On the wrapper of Golden Autumn soap, wine-red, yellow, dull pink, golden leaves are scattered across a light, fawn background, as if caught by the wind. A large golden leaf with many holes is placed in the center of the composition; it is made by embossing. This design had a long life: the wrapper, known in variants with the trademark "Zhet" (1927) and "LenZhet", was used by the Nevsky Soap Factory until 1949. It is curious that the production standards recorded in the typewritten "Assortment of Toilet Soaps" specified the color of the oval bar of soap as "yellowish green," with a poetic explanation: "the color of withered greenery."

Golden Autumn: toilet soap
Goldfish = Poisson d´or : [soap]

In 1935, the name of this soap appeared on the pages of the Pravda newspaper: on March 8, it reported a government decree to lower prices of all types of toilet soap; in particular, a bar of Golden Autumn premium soap should now cost 2 rubles 102. Seven years earlier, its cost was 30 kopecks, while for 25 kopecks you could buy another soap, the name of which included the same noble metal – «Goldfish».

Leningrad soap wrapper 103 is notable for the use of Soviet symbols: the view of the façade of Smolny (headquarters of the local Communist Party apparat) is decorated with red banners, and a red star, sickle and hammer serve as a background. Since it is listed as "Leningrad-Jubilee" in the price list for 1928, we can assume that it was produced for the 10th anniversary of the October Revolution.

A. N. Zelensky is also credited with a wrapper of the more expensive soap, whose name is associated with the city of St. Petersburg in which it was produced: The Neva104. It depicts a tugboat going along the Neva river past the Peter and Paul Fortress – one of the most recognizable city symbols.

Leningrad : Jubilee : toilet soap
The Neva: toilet soap

If A. N. Zelensky worked mainly on advertising and industrial graphics, then the names of other artists indicated on the wrappers from the NLR collection are primarily associated with the art of book design. Soap wrapper «Masque» («Mask»)105, produced by order of the Leningrad "Intourist" (the travel agency for foreign tourists in the Soviet Union), is attributed to Evgeniy Belukha (1889‑1943), famous for his book and magazine illustrations and bookplates.

Nikolai Alekseev (1894‑1934) in 1923‑1926  studied in Petrograd – Leningrad at the graphic department of the Higher Art and Technical Institute (VHUTEIN) (former Academy of Arts). Around the same time, he worked on originals for trademarks, tobacco and perfume labels. The art historian and critic Erich Gollerbach wrote, "unfortunately, due to the intractable inflexibility of the trusts, not all of Alekseev's works were approved, and only a few were used. Among them were compositions that combined advertising brightness and memorability with successful graphic design"106. The artist created the «Moth» soap wrapper107. Dating back to 1926108 , it is made in muted colors and is built on a combination of large plain planes and small patterns, broken lines of ornament and smooth outlines of butterfly wings.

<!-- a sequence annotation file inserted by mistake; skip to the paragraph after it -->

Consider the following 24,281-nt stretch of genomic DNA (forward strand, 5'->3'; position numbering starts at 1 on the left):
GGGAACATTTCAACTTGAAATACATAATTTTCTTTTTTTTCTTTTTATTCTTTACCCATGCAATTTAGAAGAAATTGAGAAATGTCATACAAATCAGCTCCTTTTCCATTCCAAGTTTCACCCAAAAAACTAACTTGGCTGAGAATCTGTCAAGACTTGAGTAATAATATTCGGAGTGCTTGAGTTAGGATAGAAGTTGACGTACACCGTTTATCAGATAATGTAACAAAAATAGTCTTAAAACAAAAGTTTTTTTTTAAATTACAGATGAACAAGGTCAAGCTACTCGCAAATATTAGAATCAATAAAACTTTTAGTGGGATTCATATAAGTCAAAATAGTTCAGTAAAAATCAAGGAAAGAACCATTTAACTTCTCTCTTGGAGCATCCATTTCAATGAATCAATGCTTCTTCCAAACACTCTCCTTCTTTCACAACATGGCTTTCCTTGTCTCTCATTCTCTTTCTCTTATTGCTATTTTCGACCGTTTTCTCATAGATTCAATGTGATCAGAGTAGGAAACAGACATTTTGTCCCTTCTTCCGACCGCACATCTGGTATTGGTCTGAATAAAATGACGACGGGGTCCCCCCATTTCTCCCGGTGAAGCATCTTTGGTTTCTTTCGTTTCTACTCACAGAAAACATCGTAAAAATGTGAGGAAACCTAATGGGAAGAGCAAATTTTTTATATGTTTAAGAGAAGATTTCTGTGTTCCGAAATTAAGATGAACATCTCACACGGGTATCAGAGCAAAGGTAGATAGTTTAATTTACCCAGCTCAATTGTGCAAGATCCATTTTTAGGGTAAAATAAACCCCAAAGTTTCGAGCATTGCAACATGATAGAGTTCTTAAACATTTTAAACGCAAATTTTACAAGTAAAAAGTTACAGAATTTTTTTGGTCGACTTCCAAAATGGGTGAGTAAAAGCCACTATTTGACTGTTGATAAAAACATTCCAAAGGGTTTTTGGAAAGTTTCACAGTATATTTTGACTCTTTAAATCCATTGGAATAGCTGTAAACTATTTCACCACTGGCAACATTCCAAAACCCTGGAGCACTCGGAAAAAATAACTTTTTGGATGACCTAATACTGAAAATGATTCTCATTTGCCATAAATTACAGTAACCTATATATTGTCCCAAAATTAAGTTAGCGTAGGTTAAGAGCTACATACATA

Masque : savon
Moth: soap

Unlike the strict Moth, the Bee soap wrapper109 is made in the form of a fancy ornament with intertwined flowers, honeycombs, bees, and a text font composition. It is attributed to one of the leading Leningrad graphic artists Leonid Khizhinsky (1896‑1972) who also studied at the graphic department of the Higher Art and Technical Institute. His name is also written on the back of the Mimosa soap wrapper110 – this drawing was registered by the LenZhet trust June 28, 1928111.

The catalog of the exhibition "Graphic Art in the USSR. 1917‑1927" included also "perfume labels"112 selected by L.S. Khizhinsky for it – six out of the twenty-five works he showed. Besides him, labels were exhibited by A. M. Litvinenko, O. L. Lyalin, S. M. Pozharsky113. The names of all these Leningrad artists, as well as E. D. Belukha and N. V. Alekseev were also listed by M. I. Roslavlev, who called their work in the field of industrial graphics, which was carried out for Design Bureau of the Academy of Arts headed by him, as"interesting attempts"114.

Bee: soap
Mimosa: soap

The illustrator and draftsman Efim Yakovlevich Higer (1899‑1955) also attended the former Academy of Arts (then the Petrograd Higher Artistic and Technical Workshops – VKHUTEMAS). A copy from the collections of the Nekrasov Central Universal Scientific Library (Moscow) allows us to consider him the author of the Rosita soap wrapper 115.

Special mention must be made of the soap Stadium, on the ornamental geometric wrapper of which – a rare case – there is a monogram of the artist: "SK". This is the work of Leningrader Sergei Korsakov (1886 - not earlier than 1972)who worked in the field of industrial graphics and posters for decades.

Rosita: toilet soap
Korsakov S. F. Stadium: toilet soap

M. I. Roslavlev his article for the catalogue of the exhibition "Graphic Art in the USSR. 1917‑1927" began with the words: "The position of industrial graphics, its methods and breadth of application in Soviet Russia are still at a very low level.". He further emphasized that"… isolated attempts in this direction still do not improve the situation"116. Researchers of the 21st century also agree with him: as the doctor of art history E. Glinternik writes, the poster was the most prosperous area of Soviet advertising graphics. Other its forms were not distinguished by such novelty and artistic quality"117.

Although this evaluation is quite applicable to the design of the products of the LenZhet trust, it seems important to show examples of them from the collection of the National Library of Russia. Over ninety wrappers were selected for this electronic exhibition (a more complete collection is presented in the Digital Library). Thanks to them, information about the past of Leningrad enterprises is replenished and the pages of magazine polemics about the artistic face of our label come to life"118. Being an integral part of the history of Russian graphic design, these wrappers clearly demonstrate how artists more or less successfully solved the tasks "to introduce art into our lives"119 “to achieve maximum impressions with minimal means"120.

Lanolin: toilet soap